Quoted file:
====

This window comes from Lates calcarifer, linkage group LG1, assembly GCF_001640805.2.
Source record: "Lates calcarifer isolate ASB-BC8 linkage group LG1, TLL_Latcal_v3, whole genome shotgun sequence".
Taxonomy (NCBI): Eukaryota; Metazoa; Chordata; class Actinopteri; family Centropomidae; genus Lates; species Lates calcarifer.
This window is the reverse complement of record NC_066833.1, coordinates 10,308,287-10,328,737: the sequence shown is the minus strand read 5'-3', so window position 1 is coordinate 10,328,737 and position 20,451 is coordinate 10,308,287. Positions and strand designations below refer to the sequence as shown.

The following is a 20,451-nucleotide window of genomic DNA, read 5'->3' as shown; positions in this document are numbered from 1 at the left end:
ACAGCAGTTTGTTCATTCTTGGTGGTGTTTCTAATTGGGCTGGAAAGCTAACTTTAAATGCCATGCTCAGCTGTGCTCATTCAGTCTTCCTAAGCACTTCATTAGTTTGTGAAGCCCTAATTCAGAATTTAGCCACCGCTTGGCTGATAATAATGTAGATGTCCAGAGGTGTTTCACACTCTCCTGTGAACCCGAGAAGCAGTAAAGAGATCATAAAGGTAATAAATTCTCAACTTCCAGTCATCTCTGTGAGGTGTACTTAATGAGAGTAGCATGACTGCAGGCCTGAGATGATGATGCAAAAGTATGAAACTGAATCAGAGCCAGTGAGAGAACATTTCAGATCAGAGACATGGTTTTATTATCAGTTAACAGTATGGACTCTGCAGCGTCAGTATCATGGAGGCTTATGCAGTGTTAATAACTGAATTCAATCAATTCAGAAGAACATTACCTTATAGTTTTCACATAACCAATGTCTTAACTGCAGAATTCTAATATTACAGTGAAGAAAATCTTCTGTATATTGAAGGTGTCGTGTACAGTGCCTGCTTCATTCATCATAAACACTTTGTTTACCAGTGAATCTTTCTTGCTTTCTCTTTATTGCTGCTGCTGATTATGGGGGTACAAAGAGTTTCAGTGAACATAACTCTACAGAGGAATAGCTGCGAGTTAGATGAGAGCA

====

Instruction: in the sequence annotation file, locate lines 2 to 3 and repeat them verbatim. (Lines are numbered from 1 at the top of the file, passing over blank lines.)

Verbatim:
Source record: "Lates calcarifer isolate ASB-BC8 linkage group LG1, TLL_Latcal_v3, whole genome shotgun sequence".
Taxonomy (NCBI): Eukaryota; Metazoa; Chordata; class Actinopteri; family Centropomidae; genus Lates; species Lates calcarifer.